XPS 15 9570 Owners Thread

Discussion in 'Dell XPS and Studio XPS' started by el3ctronics, May 16, 2018.

  1. custom90gt

    custom90gt Doc Mod Super Moderator

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    I would say not in an XPS. In something that can keep it cool it may be a worthy upgrade.
     
  2. Saaaaa

    Saaaaa Notebook Enthusiast

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    i'm thinking the same... will the I9 be a great upgrade? hope to see first reviews...

    Enviado desde mi MI MAX 2 mediante Tapatalk
     
  3. Saaaaa

    Saaaaa Notebook Enthusiast

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    but i9 is faster with the same watts power.. isn't it? so it shouldn't get hotter...

    Enviado desde mi MI MAX 2 mediante Tapatalk
     
  4. _sem_

    _sem_ Notebook Deity

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    Nominal TDP is same 45W. But higher base and boost clocks.

    It might be able to run nicely when the GPU is off which is important for many. But we must wait for tests, I don't think it is wise to pay so much extra before seeing the results.
     
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  5. Saaaaa

    Saaaaa Notebook Enthusiast

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    B
    But if TDP is the same, it's supose i9 to run faster at the same watt consumption than i7 version?,
    i7 is 2.6ghz and i9 is 2.9ghz at base frequency.... do they both consume the same watts at that base frequency?, if so.... they heat exactly the same at base frequency..... is it that way or am I wrong?
     
  6. _sem_

    _sem_ Notebook Deity

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    I'm not sure, they might have different curves. The i9 also has more cache, maybe other stuff. Surely the temperature rises with the frequency and at one point (which depends on the cooling) hits the throttling threshold, and PL throttling may kick in due to peripheral temperatures. In the 9550/60, the i7 would run hotter than the i5 despite the same TDP; but individual temperature measurements under Prime95 load had quite a bit of variation, likely due to past job quality etc. But also with the i7 the core temperatures with good paste under max CPU load were around the eighties, not critical, and the problematic throttling was PL type due to un-cooled VRMs. With iunlock's mod some airflow is diverted from the main fins to the added heatsink over the VRM area. This generally has a negative impact on direct CPU cooling, but not so much as to cause problems - but not sure if the same with the i9.
     
  7. MrBuzzkill

    MrBuzzkill Notebook Consultant

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    Technically speaking, the TDP is a worst case scenario maximum heat output a chip can generate (according to Intel). It's a way for device manufacturers to design their cooling solutions. That being said, this does not mean that the device will always use the full TDP and it can actually go beyond its designed TDP over short periods. We know that the 15 watt TDP 8XXXU series can burst to a 25 watt output for short durations of time.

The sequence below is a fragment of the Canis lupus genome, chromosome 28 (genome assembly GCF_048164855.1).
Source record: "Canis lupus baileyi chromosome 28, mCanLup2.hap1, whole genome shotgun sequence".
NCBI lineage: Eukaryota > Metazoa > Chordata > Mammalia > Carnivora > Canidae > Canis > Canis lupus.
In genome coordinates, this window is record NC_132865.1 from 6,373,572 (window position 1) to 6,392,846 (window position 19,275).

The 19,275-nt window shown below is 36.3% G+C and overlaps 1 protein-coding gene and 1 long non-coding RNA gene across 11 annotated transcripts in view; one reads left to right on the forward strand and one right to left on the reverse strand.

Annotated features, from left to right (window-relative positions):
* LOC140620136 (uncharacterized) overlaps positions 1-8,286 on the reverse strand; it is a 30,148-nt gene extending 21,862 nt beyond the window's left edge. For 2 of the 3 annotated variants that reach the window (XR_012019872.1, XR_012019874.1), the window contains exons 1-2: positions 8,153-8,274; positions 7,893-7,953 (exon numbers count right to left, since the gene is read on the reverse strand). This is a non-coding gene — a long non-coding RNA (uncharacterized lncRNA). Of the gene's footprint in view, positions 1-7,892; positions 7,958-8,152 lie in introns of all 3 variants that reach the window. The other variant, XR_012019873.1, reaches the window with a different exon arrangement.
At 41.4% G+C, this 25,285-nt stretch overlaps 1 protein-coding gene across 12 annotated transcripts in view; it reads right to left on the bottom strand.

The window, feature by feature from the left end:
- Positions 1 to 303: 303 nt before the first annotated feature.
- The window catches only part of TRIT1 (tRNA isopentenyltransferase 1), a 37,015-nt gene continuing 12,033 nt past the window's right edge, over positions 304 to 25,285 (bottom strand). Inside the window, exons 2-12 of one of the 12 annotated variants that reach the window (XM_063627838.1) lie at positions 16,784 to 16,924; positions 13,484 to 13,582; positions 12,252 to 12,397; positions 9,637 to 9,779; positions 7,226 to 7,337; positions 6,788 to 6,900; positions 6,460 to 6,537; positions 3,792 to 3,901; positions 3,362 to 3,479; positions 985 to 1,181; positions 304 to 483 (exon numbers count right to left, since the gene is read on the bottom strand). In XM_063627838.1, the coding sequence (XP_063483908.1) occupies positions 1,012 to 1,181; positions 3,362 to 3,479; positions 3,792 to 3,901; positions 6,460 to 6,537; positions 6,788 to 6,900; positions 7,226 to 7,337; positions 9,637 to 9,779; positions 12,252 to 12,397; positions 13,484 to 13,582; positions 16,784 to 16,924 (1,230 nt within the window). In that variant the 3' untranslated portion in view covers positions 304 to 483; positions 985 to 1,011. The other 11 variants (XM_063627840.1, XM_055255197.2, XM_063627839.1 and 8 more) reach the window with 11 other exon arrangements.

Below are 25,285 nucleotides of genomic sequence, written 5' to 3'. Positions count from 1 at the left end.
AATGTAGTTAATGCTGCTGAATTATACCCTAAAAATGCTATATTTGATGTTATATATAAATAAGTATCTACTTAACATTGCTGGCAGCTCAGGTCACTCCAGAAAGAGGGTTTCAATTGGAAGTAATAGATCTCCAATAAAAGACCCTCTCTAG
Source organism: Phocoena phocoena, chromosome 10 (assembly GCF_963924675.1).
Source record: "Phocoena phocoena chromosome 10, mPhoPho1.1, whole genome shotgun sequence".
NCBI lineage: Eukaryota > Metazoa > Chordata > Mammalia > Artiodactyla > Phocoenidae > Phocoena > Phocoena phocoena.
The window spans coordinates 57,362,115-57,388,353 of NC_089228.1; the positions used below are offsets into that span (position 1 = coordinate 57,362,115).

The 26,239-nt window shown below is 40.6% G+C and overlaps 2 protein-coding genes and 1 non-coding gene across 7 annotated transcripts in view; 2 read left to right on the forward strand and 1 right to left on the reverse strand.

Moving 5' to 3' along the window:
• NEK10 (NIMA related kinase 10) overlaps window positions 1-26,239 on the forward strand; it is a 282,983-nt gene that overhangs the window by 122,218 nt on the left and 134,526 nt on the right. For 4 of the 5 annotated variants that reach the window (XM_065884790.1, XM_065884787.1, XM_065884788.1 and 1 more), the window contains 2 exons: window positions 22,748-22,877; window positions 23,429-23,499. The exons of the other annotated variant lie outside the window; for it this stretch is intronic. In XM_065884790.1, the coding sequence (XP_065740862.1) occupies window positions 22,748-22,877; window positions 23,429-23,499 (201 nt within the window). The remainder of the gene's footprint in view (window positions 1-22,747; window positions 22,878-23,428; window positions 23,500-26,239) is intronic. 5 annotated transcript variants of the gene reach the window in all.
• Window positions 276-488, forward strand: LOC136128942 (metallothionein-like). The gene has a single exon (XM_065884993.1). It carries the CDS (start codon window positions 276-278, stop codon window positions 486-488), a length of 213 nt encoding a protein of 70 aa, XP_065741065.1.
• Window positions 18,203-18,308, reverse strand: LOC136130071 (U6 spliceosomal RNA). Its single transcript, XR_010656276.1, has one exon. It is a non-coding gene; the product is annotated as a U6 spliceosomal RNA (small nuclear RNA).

The i7 8750HQ might have a 45 watt TDP on paper, but in reality it may be 40 watt for 95% of the cases (also, every CPU is unique, some dissipate less heat, some more). Dell, due to limited space and otherwise stupid design choices may actually design a cooling system that can dissipate 35-40 watts of power because they feel it is enough for this device. Then, they choose to stick in the i9. On paper it has the exact same TDP of 45 watt. And in reality, it may actually use the full TDP. But by now, the cooling system isn't 5 watt underspecced, but 10 watt underspecced, causing much heavier throttling. I am pulling these numbers out of my ass, as we don't know the true values, nor do we know how much the cooling can actually dissipate. But it does paint a picture of the issue at hand.

    We do know for a fact that Dell has underspecced the cooling on the XPS 15. Frank Azor specifically mentioned that the XPS 15 was not designed to dissipate the full TDP of the system (combined GPU + CPU TDPs). So while it may be able to dissipate the heat output of only the CPU, it cannot handle both at the same time. And it will especially not handle a GPU and a i9 CPU load at the same time.
     
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  8. docrock

    docrock Notebook Consultant

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    The new fingerprint reader being on the power button is pretty sly.
     
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  9. ThatOldGuy

    ThatOldGuy Notebook Virtuoso

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    This is wrong (no offense). INTEL uses their TDP as an average of the base frequency. Not worst case maximum. So what Azor is really saying, is the system can't operate at its supposed Average TDP. Also if you want to overclock your i9 (and therefore no longer at base frequency), you should be pulling much more power in watts. So why put this chip in here at all?
    upload_2018-5-19_10-4-49.png
     
  10. improwise

    improwise Notebook Deity

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    I assume that most people mentining the GPU in here are refering to the dGPU, ie the nvidia GPU and not the iGPU, right? A laptop not using any GPU isn't much use :)

    That said, I am still not sure how the iGPU affects the TDP and throttling, it would seem logical that a iGPU at max load would generate some heat as well and draw power, which should affect the CPU as well in case they are not totally separated.
     
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